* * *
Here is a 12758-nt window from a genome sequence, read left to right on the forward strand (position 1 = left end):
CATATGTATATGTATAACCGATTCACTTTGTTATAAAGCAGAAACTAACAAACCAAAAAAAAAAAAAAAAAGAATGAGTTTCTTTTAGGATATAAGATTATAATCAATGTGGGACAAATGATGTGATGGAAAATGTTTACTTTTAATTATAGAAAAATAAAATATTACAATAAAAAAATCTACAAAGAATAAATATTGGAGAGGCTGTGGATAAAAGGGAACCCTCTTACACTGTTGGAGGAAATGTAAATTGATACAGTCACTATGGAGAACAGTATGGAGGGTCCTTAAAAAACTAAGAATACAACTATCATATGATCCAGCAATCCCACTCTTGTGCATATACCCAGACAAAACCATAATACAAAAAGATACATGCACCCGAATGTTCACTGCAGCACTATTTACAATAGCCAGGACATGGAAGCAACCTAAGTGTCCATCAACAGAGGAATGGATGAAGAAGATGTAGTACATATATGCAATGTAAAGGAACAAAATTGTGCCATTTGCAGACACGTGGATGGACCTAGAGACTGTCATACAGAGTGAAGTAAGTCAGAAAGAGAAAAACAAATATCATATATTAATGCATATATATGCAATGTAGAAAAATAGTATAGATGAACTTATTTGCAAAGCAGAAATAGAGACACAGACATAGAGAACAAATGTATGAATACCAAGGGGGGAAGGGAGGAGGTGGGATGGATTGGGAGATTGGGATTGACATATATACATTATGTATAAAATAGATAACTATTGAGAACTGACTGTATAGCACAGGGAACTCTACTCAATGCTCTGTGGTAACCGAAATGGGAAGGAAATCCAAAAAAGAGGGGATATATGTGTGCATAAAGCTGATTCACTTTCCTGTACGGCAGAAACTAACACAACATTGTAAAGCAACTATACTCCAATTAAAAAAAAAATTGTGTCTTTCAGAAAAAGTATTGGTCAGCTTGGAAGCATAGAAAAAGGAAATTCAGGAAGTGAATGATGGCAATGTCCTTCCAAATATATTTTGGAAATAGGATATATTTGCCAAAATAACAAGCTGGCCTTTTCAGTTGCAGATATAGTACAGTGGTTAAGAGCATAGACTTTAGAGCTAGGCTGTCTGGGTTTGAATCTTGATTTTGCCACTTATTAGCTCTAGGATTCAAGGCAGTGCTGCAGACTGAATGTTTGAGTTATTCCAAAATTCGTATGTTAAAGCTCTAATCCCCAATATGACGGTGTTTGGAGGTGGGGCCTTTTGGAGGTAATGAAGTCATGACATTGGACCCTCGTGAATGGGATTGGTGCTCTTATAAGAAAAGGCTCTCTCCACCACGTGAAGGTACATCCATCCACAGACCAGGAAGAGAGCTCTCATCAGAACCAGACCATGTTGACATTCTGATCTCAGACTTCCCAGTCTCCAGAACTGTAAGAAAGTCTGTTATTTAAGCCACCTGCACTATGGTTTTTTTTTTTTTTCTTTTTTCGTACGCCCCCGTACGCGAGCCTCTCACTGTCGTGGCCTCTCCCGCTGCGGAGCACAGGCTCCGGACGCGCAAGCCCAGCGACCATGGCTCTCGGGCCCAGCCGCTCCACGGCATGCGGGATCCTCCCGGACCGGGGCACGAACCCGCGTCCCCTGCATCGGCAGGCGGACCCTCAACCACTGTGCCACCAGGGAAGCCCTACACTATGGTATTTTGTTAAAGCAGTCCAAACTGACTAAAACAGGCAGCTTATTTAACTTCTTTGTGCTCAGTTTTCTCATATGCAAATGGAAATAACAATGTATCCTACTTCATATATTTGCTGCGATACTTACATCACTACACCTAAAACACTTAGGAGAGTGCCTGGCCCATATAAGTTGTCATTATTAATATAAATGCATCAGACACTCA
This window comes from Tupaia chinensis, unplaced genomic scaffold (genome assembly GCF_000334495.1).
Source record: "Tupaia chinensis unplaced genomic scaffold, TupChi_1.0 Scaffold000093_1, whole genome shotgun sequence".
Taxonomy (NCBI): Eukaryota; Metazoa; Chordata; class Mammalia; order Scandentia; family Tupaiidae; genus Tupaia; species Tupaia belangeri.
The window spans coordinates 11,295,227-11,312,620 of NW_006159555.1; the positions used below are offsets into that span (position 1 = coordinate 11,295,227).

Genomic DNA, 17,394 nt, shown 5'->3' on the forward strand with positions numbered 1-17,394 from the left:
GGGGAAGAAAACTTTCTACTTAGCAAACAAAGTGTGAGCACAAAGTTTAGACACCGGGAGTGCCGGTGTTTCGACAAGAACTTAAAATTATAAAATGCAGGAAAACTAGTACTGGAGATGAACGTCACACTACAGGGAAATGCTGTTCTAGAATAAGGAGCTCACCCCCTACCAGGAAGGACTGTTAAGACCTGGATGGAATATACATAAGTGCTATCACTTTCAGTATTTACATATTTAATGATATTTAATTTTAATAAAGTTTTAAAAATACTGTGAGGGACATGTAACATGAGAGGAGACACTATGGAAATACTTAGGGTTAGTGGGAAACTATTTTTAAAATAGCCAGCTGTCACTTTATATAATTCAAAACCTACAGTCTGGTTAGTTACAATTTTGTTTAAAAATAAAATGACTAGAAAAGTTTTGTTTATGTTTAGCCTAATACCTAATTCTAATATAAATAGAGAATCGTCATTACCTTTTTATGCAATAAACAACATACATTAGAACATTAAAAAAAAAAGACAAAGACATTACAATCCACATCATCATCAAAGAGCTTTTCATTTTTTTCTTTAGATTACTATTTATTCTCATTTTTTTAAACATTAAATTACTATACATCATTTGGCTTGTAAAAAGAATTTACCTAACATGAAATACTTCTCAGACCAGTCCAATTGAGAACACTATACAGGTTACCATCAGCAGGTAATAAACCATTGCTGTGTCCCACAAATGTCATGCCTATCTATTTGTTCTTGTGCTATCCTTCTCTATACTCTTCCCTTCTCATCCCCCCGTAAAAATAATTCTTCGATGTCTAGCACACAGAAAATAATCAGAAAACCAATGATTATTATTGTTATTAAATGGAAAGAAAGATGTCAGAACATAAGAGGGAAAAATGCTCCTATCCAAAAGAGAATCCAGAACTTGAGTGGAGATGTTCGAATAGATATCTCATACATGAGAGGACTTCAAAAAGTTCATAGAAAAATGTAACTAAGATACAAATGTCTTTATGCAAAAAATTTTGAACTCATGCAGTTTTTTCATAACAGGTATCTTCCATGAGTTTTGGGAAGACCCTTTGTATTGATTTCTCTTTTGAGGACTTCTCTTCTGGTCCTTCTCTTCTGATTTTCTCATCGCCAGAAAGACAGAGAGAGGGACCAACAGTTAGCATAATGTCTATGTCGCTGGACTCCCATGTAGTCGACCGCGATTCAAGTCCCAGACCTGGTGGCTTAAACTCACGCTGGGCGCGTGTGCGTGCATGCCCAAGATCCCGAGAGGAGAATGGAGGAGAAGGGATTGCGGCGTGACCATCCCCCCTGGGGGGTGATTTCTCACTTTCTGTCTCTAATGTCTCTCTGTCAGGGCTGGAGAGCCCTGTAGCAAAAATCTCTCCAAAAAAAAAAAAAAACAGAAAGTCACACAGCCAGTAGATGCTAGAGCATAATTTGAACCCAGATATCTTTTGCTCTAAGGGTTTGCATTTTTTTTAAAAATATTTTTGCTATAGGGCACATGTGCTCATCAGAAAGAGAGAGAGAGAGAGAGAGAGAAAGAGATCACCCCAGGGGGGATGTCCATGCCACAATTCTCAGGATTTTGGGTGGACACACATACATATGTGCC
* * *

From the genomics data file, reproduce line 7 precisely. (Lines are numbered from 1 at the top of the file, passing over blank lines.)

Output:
Genomic DNA, 17,394 nt, shown 5'->3' on the forward strand with positions numbered 1-17,394 from the left: